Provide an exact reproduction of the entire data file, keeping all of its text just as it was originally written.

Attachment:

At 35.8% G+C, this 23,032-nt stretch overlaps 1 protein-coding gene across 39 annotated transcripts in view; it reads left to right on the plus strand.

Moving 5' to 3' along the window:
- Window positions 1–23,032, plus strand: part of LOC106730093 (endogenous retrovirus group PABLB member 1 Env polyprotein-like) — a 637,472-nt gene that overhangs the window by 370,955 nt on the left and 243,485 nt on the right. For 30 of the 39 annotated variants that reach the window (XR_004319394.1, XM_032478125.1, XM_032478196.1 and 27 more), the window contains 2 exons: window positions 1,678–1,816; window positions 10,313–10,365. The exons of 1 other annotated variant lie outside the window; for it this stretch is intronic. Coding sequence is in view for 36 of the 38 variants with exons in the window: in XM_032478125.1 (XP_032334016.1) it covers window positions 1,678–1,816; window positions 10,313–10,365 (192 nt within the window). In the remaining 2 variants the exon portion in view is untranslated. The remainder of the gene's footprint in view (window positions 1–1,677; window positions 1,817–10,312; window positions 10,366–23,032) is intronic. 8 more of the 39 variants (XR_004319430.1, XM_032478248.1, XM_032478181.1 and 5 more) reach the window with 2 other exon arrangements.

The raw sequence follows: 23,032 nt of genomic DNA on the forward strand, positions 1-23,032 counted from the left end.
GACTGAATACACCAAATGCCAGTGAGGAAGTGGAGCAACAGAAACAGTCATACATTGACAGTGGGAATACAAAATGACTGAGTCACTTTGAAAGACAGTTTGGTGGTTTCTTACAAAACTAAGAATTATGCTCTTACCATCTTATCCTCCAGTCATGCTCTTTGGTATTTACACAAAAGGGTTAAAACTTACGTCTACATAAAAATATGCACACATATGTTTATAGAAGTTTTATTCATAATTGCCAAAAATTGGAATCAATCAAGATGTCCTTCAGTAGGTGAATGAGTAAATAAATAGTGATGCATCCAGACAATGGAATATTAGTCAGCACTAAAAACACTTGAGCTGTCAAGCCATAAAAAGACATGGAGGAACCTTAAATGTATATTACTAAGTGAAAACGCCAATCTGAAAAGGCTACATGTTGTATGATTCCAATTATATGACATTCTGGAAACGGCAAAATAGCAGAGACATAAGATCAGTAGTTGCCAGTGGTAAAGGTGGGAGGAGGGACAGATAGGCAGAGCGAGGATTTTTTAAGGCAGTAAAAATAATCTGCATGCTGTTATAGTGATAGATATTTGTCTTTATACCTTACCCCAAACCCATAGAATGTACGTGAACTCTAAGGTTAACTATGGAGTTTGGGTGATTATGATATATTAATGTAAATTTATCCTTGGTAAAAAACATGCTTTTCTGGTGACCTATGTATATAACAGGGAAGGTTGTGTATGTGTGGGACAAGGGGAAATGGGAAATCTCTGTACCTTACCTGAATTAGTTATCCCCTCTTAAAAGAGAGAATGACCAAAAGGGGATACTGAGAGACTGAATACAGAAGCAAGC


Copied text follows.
At 35.8% G+C, this 23,032-nt stretch overlaps 1 protein-coding gene across 39 annotated transcripts in view; it reads left to right on the plus strand.

Moving 5' to 3' along the window:
- Window positions 1–23,032, plus strand: part of LOC106730093 (endogenous retrovirus group PABLB member 1 Env polyprotein-like) — a 637,472-nt gene that overhangs the window by 370,955 nt on the left and 243,485 nt on the right. For 30 of the 39 annotated variants that reach the window (XR_004319394.1, XM_032478125.1, XM_032478196.1 and 27 more), the window contains 2 exons: window positions 1,678–1,816; window positions 10,313–10,365. The exons of 1 other annotated variant lie outside the window; for it this stretch is intronic. Coding sequence is in view for 36 of the 38 variants with exons in the window: in XM_032478125.1 (XP_032334016.1) it covers window positions 1,678–1,816; window positions 10,313–10,365 (192 nt within the window). In the remaining 2 variants the exon portion in view is untranslated. The remainder of the gene's footprint in view (window positions 1–1,677; window positions 1,817–10,312; window positions 10,366–23,032) is intronic. 8 more of the 39 variants (XR_004319430.1, XM_032478248.1, XM_032478181.1 and 5 more) reach the window with 2 other exon arrangements.

The raw sequence follows: 23,032 nt of genomic DNA on the forward strand, positions 1-23,032 counted from the left end.
GACTGAATACACCAAATGCCAGTGAGGAAGTGGAGCAACAGAAACAGTCATACATTGACAGTGGGAATACAAAATGACTGAGTCACTTTGAAAGACAGTTTGGTGGTTTCTTACAAAACTAAGAATTATGCTCTTACCATCTTATCCTCCAGTCATGCTCTTTGGTATTTACACAAAAGGGTTAAAACTTACGTCTACATAAAAATATGCACACATATGTTTATAGAAGTTTTATTCATAATTGCCAAAAATTGGAATCAATCAAGATGTCCTTCAGTAGGTGAATGAGTAAATAAATAGTGATGCATCCAGACAATGGAATATTAGTCAGCACTAAAAACACTTGAGCTGTCAAGCCATAAAAAGACATGGAGGAACCTTAAATGTATATTACTAAGTGAAAACGCCAATCTGAAAAGGCTACATGTTGTATGATTCCAATTATATGACATTCTGGAAACGGCAAAATAGCAGAGACATAAGATCAGTAGTTGCCAGTGGTAAAGGTGGGAGGAGGGACAGATAGGCAGAGCGAGGATTTTTTAAGGCAGTAAAAATAATCTGCATGCTGTTATAGTGATAGATATTTGTCTTTATACCTTACCCCAAACCCATAGAATGTACGTGAACTCTAAGGTTAACTATGGAGTTTGGGTGATTATGATATATTAATGTAAATTTATCCTTGGTAAAAAACATGCTTTTCTGGTGACCTATGTATATAACAGGGAAGGTTGTGTATGTGTGGGACAAGGGGAAATGGGAAATCTCTGTACCTTACCTGAATTAGTTATCCCCTCTTAAAAGAGAGAATGACCAAAAGGGGATACTGAGAGACTGAATACAGAAGCAAGC